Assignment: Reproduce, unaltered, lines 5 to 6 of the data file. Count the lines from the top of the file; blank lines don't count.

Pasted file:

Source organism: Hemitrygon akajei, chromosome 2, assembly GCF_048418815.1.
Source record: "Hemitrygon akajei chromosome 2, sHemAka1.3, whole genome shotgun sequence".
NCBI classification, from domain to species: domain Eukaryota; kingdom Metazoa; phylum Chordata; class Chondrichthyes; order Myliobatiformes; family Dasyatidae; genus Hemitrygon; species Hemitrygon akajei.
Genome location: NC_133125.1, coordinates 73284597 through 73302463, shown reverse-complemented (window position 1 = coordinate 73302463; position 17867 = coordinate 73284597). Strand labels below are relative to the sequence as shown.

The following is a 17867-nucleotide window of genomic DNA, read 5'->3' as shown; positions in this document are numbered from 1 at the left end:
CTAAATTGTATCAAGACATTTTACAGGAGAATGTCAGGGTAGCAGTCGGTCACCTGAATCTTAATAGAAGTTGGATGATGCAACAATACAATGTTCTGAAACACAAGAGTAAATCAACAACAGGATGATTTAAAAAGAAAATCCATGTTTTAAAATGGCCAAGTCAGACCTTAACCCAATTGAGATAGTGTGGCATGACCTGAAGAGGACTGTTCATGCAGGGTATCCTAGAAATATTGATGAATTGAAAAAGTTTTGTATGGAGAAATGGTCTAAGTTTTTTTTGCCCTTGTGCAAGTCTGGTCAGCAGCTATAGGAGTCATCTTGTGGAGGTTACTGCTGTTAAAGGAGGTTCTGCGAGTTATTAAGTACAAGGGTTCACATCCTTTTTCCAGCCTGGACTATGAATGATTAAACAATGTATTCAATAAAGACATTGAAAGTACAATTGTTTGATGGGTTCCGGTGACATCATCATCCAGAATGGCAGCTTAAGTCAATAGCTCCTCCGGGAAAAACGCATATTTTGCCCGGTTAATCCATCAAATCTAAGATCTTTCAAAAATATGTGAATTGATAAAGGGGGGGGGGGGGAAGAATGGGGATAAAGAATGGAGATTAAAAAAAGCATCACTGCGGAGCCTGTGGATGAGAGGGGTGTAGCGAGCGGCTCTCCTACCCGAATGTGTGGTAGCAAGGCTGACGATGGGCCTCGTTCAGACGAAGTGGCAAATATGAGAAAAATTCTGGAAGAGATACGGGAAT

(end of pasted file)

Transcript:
The following is a 17867-nucleotide window of genomic DNA, read 5'->3' as shown; positions in this document are numbered from 1 at the left end:
CTAAATTGTATCAAGACATTTTACAGGAGAATGTCAGGGTAGCAGTCGGTCACCTGAATCTTAATAGAAGTTGGATGATGCAACAATACAATGTTCTGAAACACAAGAGTAAATCAACAACAGGATGATTTAAAAAGAAAATCCATGTTTTAAAATGGCCAAGTCAGACCTTAACCCAATTGAGATAGTGTGGCATGACCTGAAGAGGACTGTTCATGCAGGGTATCCTAGAAATATTGATGAATTGAAAAAGTTTTGTATGGAGAAATGGTCTAAGTTTTTTTTGCCCTTGTGCAAGTCTGGTCAGCAGCTATAGGAGTCATCTTGTGGAGGTTACTGCTGTTAAAGGAGGTTCTGCGAGTTATTAAGTACAAGGGTTCACATCCTTTTTCCAGCCTGGACTATGAATGATTAAACAATGTATTCAATAAAGACATTGAAAGTACAATTGTTTGATGGGTTCCGGTGACATCATCATCCAGAATGGCAGCTTAAGTCAATAGCTCCTCCGGGAAAAACGCATATTTTGCCCGGTTAATCCATCAAATCTAAGATCTTTCAAAAATATGTGAATTGATAAAGGGGGGGGGGGGGAAGAATGGGGATAAAGAATGGAGATTAAAAAAAGCATCACTGCGGAGCCTGTGGATGAGAGGGGTGTAGCGAGCGGCTCTCCTACCCGAATGTGTGGTAGCAAGGCTGACGATGGGCCTCGTTCAGACGAAGTGGCAAATATGAGAAAAATTCTGGAAGAGATACGGGAAT